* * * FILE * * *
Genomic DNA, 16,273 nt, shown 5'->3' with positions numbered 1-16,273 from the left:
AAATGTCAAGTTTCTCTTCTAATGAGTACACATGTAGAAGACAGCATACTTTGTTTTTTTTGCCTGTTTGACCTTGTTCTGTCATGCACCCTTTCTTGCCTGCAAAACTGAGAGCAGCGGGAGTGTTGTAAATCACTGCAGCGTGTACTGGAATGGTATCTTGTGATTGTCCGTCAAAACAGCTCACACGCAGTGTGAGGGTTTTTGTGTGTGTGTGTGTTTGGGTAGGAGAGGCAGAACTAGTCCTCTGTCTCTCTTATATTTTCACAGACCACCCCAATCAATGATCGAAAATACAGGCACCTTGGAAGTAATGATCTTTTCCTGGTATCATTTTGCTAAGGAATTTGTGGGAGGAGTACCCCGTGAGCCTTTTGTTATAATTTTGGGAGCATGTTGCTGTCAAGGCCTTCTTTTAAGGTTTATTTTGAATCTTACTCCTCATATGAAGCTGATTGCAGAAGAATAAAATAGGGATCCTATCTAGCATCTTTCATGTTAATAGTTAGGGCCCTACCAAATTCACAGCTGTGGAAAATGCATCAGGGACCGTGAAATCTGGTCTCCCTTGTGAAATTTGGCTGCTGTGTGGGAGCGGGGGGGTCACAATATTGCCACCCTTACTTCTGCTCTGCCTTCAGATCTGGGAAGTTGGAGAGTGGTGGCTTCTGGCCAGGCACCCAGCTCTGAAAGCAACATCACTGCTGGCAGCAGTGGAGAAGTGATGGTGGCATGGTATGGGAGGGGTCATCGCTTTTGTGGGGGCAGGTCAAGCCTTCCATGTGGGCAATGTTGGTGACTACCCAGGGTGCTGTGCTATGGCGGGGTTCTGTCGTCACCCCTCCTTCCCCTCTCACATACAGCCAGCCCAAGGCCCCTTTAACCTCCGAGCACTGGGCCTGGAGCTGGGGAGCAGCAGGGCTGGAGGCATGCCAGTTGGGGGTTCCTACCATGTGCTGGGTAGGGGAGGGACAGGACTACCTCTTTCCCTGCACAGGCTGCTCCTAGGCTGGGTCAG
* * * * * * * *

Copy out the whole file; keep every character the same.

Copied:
Genomic DNA, 16,273 nt, shown 5'->3' with positions numbered 1-16,273 from the left:
AAATGTCAAGTTTCTCTTCTAATGAGTACACATGTAGAAGACAGCATACTTTGTTTTTTTTGCCTGTTTGACCTTGTTCTGTCATGCACCCTTTCTTGCCTGCAAAACTGAGAGCAGCGGGAGTGTTGTAAATCACTGCAGCGTGTACTGGAATGGTATCTTGTGATTGTCCGTCAAAACAGCTCACACGCAGTGTGAGGGTTTTTGTGTGTGTGTGTGTTTGGGTAGGAGAGGCAGAACTAGTCCTCTGTCTCTCTTATATTTTCACAGACCACCCCAATCAATGATCGAAAATACAGGCACCTTGGAAGTAATGATCTTTTCCTGGTATCATTTTGCTAAGGAATTTGTGGGAGGAGTACCCCGTGAGCCTTTTGTTATAATTTTGGGAGCATGTTGCTGTCAAGGCCTTCTTTTAAGGTTTATTTTGAATCTTACTCCTCATATGAAGCTGATTGCAGAAGAATAAAATAGGGATCCTATCTAGCATCTTTCATGTTAATAGTTAGGGCCCTACCAAATTCACAGCTGTGGAAAATGCATCAGGGACCGTGAAATCTGGTCTCCCTTGTGAAATTTGGCTGCTGTGTGGGAGCGGGGGGGTCACAATATTGCCACCCTTACTTCTGCTCTGCCTTCAGATCTGGGAAGTTGGAGAGTGGTGGCTTCTGGCCAGGCACCCAGCTCTGAAAGCAACATCACTGCTGGCAGCAGTGGAGAAGTGATGGTGGCATGGTATGGGAGGGGTCATCGCTTTTGTGGGGGCAGGTCAAGCCTTCCATGTGGGCAATGTTGGTGACTACCCAGGGTGCTGTGCTATGGCGGGGTTCTGTCGTCACCCCTCCTTCCCCTCTCACATACAGCCAGCCCAAGGCCCCTTTAACCTCCGAGCACTGGGCCTGGAGCTGGGGAGCAGCAGGGCTGGAGGCATGCCAGTTGGGGGTTCCTACCATGTGCTGGGTAGGGGAGGGACAGGACTACCTCTTTCCCTGCACAGGCTGCTCCTAGGCTGGGTCAG